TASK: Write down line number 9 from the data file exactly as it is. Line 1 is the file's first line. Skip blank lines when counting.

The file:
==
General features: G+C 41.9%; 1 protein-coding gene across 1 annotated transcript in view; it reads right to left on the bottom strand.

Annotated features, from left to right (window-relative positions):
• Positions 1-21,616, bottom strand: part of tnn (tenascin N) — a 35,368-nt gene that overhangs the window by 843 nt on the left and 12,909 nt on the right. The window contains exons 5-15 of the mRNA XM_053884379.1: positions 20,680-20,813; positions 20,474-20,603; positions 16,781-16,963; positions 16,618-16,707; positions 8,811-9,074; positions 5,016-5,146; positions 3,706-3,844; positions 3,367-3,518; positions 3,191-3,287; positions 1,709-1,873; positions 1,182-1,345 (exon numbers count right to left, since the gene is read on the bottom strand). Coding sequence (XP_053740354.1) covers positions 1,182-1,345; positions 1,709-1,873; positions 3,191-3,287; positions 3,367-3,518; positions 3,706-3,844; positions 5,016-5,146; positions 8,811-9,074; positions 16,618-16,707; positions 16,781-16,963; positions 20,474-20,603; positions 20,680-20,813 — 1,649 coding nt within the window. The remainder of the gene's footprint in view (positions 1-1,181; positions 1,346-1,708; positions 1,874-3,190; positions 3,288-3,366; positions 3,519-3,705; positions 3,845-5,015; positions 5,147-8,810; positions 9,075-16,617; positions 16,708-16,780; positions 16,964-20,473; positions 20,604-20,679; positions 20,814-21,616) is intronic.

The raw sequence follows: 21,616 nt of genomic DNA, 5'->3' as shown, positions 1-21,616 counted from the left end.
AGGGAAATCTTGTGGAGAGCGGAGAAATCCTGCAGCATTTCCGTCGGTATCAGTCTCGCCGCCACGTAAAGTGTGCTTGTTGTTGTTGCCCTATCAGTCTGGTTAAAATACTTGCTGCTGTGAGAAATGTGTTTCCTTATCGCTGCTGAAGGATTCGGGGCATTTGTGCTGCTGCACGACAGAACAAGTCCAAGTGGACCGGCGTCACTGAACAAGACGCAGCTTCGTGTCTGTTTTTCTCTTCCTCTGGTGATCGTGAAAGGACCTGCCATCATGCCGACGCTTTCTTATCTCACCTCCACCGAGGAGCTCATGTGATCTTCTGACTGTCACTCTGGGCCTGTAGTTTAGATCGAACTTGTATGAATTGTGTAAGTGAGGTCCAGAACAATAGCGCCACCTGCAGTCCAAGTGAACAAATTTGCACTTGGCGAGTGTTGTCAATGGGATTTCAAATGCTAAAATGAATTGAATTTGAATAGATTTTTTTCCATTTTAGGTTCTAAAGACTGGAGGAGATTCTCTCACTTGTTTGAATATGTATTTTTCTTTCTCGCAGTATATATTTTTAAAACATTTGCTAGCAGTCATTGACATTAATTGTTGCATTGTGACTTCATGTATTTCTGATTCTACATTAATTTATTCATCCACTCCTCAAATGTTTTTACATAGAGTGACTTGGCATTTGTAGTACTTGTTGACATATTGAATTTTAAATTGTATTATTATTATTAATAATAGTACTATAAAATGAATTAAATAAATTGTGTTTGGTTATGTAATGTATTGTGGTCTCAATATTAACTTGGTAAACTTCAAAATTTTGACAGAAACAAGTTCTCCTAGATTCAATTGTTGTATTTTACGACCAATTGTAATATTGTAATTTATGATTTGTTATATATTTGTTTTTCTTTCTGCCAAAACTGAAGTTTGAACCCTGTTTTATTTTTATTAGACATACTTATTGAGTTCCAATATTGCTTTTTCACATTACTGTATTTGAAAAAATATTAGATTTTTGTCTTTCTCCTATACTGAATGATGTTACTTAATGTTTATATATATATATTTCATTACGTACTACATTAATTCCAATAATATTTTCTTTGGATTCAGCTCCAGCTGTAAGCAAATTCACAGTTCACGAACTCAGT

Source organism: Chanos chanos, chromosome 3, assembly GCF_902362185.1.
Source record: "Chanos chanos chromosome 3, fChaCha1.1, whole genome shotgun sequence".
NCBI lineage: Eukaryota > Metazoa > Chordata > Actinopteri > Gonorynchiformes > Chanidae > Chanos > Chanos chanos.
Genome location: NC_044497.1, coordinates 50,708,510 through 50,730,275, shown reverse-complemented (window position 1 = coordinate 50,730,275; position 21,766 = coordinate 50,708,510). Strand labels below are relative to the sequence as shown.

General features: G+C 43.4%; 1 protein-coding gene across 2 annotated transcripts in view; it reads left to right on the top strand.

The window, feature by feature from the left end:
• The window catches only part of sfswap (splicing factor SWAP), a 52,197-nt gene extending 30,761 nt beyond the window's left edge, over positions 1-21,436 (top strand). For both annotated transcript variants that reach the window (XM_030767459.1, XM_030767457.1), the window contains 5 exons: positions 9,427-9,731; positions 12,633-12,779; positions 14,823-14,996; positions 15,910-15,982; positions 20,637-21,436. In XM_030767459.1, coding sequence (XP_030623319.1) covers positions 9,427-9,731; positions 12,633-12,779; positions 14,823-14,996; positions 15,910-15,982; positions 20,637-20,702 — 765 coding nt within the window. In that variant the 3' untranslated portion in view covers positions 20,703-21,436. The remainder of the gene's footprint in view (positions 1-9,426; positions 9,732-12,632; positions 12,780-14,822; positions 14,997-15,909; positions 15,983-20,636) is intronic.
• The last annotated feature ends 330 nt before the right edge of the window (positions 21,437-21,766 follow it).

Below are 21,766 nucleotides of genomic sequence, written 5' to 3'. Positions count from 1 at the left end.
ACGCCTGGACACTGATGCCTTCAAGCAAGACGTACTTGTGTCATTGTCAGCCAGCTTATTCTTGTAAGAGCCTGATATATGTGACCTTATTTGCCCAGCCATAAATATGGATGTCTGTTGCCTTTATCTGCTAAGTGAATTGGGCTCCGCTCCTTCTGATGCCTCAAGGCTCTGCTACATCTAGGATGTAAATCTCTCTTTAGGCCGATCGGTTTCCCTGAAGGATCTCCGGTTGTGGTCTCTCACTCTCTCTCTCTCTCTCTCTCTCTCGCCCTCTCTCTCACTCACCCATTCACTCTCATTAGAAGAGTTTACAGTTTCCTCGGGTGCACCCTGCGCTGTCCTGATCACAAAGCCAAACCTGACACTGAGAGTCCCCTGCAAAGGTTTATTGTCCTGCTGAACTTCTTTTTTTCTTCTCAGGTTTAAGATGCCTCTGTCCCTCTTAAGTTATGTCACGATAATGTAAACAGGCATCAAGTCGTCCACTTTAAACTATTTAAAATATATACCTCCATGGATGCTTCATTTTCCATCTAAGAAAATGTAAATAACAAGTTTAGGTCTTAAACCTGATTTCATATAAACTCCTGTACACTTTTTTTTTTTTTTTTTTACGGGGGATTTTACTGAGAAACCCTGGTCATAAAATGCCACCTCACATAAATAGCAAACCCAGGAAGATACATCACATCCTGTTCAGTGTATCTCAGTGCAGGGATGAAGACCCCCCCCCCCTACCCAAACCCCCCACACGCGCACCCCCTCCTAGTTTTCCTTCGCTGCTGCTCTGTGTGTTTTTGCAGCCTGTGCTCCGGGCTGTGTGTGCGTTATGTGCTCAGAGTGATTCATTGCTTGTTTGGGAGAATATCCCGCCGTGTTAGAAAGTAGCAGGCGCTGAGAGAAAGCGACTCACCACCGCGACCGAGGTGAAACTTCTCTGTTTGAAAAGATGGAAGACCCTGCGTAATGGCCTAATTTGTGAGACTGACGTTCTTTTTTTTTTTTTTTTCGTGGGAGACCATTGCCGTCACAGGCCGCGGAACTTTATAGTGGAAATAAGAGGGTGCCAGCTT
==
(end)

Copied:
Genome location: NC_044497.1, coordinates 50,708,510 through 50,730,275, shown reverse-complemented (window position 1 = coordinate 50,730,275; position 21,766 = coordinate 50,708,510). Strand labels below are relative to the sequence as shown.